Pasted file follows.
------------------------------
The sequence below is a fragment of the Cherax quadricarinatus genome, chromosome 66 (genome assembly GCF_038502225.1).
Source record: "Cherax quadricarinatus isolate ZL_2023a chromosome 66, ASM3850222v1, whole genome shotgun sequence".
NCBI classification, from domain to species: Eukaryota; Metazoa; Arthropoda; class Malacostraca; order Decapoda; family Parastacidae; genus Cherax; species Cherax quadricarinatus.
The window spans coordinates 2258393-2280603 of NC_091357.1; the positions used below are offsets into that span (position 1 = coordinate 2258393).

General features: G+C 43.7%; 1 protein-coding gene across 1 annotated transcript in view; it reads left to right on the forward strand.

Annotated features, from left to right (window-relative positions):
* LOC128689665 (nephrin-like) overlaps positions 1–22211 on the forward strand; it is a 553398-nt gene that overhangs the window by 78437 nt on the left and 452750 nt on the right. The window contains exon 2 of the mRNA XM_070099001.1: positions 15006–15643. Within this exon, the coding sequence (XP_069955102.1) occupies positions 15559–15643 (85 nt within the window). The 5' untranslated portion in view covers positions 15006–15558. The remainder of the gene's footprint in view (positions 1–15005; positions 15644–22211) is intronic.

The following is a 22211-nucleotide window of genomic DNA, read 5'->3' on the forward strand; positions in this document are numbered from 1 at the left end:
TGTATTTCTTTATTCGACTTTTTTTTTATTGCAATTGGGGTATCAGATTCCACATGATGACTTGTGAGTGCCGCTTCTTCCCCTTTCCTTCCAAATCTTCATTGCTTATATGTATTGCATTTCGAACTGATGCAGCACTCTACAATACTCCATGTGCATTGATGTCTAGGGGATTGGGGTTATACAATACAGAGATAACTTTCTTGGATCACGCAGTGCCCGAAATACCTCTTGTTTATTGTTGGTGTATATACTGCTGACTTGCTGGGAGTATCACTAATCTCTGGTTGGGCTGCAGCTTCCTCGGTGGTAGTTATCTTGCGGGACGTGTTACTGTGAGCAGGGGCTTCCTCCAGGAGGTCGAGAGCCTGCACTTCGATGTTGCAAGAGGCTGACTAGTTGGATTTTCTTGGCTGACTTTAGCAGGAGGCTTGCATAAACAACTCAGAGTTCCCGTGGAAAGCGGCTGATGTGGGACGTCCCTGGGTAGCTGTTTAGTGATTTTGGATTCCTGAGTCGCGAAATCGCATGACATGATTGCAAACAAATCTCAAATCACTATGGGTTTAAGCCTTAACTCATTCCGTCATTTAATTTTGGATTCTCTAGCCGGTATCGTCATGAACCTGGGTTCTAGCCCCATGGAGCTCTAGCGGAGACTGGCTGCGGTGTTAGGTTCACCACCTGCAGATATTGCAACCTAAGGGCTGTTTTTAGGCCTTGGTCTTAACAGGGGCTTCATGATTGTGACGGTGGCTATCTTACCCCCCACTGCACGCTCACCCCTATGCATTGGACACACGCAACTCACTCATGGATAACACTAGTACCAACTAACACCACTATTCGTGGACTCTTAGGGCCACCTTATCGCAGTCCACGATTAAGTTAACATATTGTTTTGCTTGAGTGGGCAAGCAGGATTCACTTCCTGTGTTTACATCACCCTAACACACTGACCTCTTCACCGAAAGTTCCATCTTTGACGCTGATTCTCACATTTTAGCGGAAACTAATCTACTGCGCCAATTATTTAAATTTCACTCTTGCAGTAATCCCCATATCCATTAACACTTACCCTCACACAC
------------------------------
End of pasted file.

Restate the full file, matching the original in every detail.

The sequence below is a fragment of the Cherax quadricarinatus genome, chromosome 66 (genome assembly GCF_038502225.1).
Source record: "Cherax quadricarinatus isolate ZL_2023a chromosome 66, ASM3850222v1, whole genome shotgun sequence".
NCBI classification, from domain to species: Eukaryota; Metazoa; Arthropoda; class Malacostraca; order Decapoda; family Parastacidae; genus Cherax; species Cherax quadricarinatus.
The window spans coordinates 2258393-2280603 of NC_091357.1; the positions used below are offsets into that span (position 1 = coordinate 2258393).

General features: G+C 43.7%; 1 protein-coding gene across 1 annotated transcript in view; it reads left to right on the forward strand.

Annotated features, from left to right (window-relative positions):
* LOC128689665 (nephrin-like) overlaps positions 1–22211 on the forward strand; it is a 553398-nt gene that overhangs the window by 78437 nt on the left and 452750 nt on the right. The window contains exon 2 of the mRNA XM_070099001.1: positions 15006–15643. Within this exon, the coding sequence (XP_069955102.1) occupies positions 15559–15643 (85 nt within the window). The 5' untranslated portion in view covers positions 15006–15558. The remainder of the gene's footprint in view (positions 1–15005; positions 15644–22211) is intronic.

The following is a 22211-nucleotide window of genomic DNA, read 5'->3' on the forward strand; positions in this document are numbered from 1 at the left end:
TGTATTTCTTTATTCGACTTTTTTTTTATTGCAATTGGGGTATCAGATTCCACATGATGACTTGTGAGTGCCGCTTCTTCCCCTTTCCTTCCAAATCTTCATTGCTTATATGTATTGCATTTCGAACTGATGCAGCACTCTACAATACTCCATGTGCATTGATGTCTAGGGGATTGGGGTTATACAATACAGAGATAACTTTCTTGGATCACGCAGTGCCCGAAATACCTCTTGTTTATTGTTGGTGTATATACTGCTGACTTGCTGGGAGTATCACTAATCTCTGGTTGGGCTGCAGCTTCCTCGGTGGTAGTTATCTTGCGGGACGTGTTACTGTGAGCAGGGGCTTCCTCCAGGAGGTCGAGAGCCTGCACTTCGATGTTGCAAGAGGCTGACTAGTTGGATTTTCTTGGCTGACTTTAGCAGGAGGCTTGCATAAACAACTCAGAGTTCCCGTGGAAAGCGGCTGATGTGGGACGTCCCTGGGTAGCTGTTTAGTGATTTTGGATTCCTGAGTCGCGAAATCGCATGACATGATTGCAAACAAATCTCAAATCACTATGGGTTTAAGCCTTAACTCATTCCGTCATTTAATTTTGGATTCTCTAGCCGGTATCGTCATGAACCTGGGTTCTAGCCCCATGGAGCTCTAGCGGAGACTGGCTGCGGTGTTAGGTTCACCACCTGCAGATATTGCAACCTAAGGGCTGTTTTTAGGCCTTGGTCTTAACAGGGGCTTCATGATTGTGACGGTGGCTATCTTACCCCCCACTGCACGCTCACCCCTATGCATTGGACACACGCAACTCACTCATGGATAACACTAGTACCAACTAACACCACTATTCGTGGACTCTTAGGGCCACCTTATCGCAGTCCACGATTAAGTTAACATATTGTTTTGCTTGAGTGGGCAAGCAGGATTCACTTCCTGTGTTTACATCACCCTAACACACTGACCTCTTCACCGAAAGTTCCATCTTTGACGCTGATTCTCACATTTTAGCGGAAACTAATCTACTGCGCCAATTATTTAAATTTCACTCTTGCAGTAATCCCCATATCCATTAACACTTACCCTCACACAC